Greed begets impatience.

Greed is why FOMO exists, impatience is what causes you to take those FOMO trades.

Impatience is when you panic as soon as the price shoots upwards. This panic leads your fingers across your keyboard, entering an order that's way above your planned entry-level. All because you don't want to miss the trade.

"Money is made by sitting, not trading." - Jesse Livermore

A trader simply can't catch every fish in the sea (the market). And we certainly don't need to do so in order to be successful. There will always be cycles and opportunities in the market.

3 ways to avoid FOMO in trading

Overcoming FOMO starts with mindfulness and understanding what it actually is. Even after implementing the simple solutions to fixing the issue, it doesn't go away completely. Whenever you let your guard down, FOMO is there to greet you. If discipline is not your strong suit, let's take the probability of FOMO and squash it unreservedly. Take the decision out of your hands. Here's how.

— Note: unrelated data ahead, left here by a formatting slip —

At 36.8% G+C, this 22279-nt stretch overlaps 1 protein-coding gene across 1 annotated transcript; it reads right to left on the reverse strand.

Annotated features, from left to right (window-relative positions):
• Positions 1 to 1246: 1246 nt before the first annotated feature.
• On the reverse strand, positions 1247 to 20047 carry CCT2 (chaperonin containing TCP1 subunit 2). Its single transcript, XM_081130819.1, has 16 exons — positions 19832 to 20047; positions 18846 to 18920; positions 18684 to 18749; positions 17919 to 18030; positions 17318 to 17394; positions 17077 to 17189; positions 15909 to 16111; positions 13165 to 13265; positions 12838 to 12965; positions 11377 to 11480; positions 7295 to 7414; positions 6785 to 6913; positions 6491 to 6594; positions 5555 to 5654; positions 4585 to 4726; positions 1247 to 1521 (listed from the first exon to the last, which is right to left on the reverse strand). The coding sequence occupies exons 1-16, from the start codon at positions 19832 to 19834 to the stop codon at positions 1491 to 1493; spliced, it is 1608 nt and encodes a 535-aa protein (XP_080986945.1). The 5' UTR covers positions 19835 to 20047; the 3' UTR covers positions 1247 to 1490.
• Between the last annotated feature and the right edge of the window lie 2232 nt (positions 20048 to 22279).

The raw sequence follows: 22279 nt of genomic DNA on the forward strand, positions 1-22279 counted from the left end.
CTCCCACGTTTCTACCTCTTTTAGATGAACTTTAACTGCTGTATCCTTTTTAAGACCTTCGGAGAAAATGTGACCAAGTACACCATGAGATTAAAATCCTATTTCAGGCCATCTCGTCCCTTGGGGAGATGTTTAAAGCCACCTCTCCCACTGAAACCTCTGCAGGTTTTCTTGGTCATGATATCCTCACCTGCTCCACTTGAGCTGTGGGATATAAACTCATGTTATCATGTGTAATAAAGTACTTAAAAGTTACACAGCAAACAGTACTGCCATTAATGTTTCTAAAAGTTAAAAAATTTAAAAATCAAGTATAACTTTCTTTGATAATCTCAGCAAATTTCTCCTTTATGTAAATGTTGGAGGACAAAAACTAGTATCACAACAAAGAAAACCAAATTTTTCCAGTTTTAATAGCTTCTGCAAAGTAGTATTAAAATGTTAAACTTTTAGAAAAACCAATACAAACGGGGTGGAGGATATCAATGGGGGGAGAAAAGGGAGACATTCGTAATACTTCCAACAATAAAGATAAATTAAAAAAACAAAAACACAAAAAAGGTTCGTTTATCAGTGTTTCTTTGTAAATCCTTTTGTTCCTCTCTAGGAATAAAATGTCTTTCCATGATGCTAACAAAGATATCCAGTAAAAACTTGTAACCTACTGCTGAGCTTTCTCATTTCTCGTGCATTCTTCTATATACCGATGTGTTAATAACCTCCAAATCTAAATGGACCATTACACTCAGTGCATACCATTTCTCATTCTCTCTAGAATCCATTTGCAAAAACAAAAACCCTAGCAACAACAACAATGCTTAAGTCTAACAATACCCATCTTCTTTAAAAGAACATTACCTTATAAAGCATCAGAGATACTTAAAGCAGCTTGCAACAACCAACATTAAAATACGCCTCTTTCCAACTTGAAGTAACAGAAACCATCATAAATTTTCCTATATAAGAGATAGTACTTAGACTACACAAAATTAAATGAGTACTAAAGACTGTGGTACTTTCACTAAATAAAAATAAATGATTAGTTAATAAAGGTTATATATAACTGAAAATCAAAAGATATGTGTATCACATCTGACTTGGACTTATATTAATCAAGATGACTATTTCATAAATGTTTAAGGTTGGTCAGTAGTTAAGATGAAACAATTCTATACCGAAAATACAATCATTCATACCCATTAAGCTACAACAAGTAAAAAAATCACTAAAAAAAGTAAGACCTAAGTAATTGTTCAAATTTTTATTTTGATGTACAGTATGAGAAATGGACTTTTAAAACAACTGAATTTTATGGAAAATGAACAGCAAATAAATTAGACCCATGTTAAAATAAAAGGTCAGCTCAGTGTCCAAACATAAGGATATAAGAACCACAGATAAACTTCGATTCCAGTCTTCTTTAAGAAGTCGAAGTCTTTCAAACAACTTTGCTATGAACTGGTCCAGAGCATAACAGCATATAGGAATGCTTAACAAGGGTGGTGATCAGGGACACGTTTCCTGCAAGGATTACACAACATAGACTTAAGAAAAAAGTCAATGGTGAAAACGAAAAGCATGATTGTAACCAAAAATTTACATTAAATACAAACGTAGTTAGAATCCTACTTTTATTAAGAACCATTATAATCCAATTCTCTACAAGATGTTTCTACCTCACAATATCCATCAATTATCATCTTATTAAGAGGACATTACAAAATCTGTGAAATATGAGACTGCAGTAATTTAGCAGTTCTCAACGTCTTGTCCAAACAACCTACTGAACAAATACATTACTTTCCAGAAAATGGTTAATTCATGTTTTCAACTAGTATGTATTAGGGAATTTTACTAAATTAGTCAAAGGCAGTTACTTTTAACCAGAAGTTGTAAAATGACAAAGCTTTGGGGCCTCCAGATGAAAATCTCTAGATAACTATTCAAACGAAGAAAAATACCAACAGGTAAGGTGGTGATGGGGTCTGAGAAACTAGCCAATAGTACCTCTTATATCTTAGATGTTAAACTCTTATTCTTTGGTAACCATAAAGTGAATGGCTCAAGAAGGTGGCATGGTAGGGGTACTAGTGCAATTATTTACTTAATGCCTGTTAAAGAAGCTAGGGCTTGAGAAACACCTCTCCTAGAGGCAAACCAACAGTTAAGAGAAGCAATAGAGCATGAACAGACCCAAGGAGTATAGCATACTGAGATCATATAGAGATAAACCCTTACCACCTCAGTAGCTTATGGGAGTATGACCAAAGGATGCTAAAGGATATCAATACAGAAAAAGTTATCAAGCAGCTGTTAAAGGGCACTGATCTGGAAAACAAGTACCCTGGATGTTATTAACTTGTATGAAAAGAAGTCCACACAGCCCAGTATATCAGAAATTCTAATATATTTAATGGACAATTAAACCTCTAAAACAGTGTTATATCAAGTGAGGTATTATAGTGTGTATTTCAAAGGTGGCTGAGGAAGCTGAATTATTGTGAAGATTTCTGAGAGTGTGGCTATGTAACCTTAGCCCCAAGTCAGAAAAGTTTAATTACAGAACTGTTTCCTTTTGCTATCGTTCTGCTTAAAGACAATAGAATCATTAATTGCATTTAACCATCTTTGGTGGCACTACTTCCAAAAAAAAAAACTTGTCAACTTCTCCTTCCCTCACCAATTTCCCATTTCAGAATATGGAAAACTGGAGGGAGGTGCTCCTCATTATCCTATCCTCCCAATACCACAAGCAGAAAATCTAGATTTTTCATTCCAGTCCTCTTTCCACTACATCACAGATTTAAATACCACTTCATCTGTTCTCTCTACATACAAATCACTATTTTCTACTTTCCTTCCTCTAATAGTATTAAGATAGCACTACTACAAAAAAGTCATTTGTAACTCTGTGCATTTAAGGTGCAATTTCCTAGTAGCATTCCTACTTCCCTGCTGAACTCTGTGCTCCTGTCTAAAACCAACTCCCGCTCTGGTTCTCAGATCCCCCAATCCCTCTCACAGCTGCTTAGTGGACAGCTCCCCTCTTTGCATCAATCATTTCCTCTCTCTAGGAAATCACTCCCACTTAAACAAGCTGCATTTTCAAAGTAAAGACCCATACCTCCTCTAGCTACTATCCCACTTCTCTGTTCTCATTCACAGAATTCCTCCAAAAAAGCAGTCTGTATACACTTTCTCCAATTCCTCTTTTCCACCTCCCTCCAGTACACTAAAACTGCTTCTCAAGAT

Switch off that social media

Let me start off with the pros of social media. Social media allows you, to find other traders who have similar trading styles or are almost at the same level as you. With this network that you've built, you can then compare notes about where you think a chart is going to go.

A little back and forth discussion will often highlight to you what you've missed during your research process.

This network is invaluable if you use it correctly. However, once you're done with that, switch it off.

You don't need to hear "I got in at $X, anybody else?" or, "I think EUR/USD is going to the moon, get in now!" You also don't need to hear every single trader on that platform telling you why you should or should not go long on a currency pair.

Those types of posts or comments are only going to give you that nasty thing called FOMO. You don't need anybody to tell you what to do. Never did and never will. Why?

Because as a trader, you are responsible for your own actions and you need to make your own mistakes in order to learn. Trust yourself, those traders on Twitter don't really have the qualification anyway.